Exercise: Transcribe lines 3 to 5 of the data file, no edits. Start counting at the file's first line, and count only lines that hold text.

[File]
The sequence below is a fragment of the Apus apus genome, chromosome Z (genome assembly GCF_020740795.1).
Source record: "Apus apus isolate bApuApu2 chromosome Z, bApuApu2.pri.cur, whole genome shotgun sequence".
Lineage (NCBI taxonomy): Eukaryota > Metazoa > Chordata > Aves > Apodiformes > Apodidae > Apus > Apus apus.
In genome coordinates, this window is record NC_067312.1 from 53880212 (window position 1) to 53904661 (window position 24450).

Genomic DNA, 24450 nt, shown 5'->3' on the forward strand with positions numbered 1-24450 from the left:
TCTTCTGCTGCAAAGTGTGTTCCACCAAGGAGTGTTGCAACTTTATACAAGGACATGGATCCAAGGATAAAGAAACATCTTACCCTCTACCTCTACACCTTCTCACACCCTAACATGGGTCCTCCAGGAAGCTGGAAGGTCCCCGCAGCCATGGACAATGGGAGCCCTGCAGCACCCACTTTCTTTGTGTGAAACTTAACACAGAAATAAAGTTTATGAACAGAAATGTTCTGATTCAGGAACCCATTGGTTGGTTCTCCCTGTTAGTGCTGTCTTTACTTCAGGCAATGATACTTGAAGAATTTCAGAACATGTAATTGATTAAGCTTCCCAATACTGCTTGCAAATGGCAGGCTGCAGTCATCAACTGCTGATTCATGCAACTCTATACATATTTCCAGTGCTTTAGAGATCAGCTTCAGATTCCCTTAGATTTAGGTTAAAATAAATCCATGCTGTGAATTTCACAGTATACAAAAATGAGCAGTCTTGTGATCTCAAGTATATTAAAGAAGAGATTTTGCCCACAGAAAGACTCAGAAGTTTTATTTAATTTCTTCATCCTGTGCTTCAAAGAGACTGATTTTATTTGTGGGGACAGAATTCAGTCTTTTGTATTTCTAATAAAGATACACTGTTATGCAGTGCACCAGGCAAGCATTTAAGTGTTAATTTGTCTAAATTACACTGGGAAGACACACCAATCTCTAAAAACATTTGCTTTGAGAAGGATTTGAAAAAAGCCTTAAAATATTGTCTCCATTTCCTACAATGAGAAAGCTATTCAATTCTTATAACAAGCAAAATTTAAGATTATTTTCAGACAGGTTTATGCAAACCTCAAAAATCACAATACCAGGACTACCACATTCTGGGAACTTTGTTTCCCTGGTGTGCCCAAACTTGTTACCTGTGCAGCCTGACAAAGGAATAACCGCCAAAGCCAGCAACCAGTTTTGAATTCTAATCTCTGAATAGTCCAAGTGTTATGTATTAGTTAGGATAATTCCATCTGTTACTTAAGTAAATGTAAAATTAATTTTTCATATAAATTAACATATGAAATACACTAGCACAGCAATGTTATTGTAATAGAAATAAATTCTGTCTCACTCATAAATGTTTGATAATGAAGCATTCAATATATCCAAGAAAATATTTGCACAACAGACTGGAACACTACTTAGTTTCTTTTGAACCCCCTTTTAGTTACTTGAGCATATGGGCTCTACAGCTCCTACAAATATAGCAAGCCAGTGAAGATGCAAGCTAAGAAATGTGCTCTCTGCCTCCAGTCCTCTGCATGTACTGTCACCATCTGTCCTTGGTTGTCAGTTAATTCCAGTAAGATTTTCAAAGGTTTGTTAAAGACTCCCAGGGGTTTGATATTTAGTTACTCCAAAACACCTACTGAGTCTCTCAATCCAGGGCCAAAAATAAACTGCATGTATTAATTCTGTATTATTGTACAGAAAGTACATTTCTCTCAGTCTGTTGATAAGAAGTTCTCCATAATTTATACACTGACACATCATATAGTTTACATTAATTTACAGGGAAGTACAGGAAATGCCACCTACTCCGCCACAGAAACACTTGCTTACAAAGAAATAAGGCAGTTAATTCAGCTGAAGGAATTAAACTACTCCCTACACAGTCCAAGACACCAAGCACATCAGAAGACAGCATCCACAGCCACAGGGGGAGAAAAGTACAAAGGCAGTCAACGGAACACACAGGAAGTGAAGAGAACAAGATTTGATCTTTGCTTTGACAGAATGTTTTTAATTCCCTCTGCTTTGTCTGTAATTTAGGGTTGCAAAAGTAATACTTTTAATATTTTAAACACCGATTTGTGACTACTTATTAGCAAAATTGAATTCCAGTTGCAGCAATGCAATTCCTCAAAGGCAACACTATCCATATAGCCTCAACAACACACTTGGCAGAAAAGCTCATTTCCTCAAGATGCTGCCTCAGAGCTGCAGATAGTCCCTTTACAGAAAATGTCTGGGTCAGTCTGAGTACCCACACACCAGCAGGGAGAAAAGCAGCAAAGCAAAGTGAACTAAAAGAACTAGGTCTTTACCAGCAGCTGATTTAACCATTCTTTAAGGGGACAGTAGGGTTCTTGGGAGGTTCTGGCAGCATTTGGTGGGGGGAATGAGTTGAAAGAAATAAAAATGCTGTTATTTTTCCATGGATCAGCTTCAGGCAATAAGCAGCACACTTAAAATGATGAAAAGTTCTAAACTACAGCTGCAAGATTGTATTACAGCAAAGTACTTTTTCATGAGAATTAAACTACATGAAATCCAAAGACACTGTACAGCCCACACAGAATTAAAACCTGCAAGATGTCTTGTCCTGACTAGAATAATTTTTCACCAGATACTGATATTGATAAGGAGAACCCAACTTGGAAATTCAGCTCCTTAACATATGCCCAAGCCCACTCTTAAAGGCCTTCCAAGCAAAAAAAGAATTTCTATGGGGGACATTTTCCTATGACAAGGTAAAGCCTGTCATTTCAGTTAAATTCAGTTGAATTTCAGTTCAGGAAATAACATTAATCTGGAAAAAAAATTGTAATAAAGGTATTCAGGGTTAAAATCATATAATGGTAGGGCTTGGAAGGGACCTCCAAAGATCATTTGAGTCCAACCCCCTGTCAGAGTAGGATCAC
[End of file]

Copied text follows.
Lineage (NCBI taxonomy): Eukaryota > Metazoa > Chordata > Aves > Apodiformes > Apodidae > Apus > Apus apus.
In genome coordinates, this window is record NC_067312.1 from 53880212 (window position 1) to 53904661 (window position 24450).

Genomic DNA, 24450 nt, shown 5'->3' on the forward strand with positions numbered 1-24450 from the left: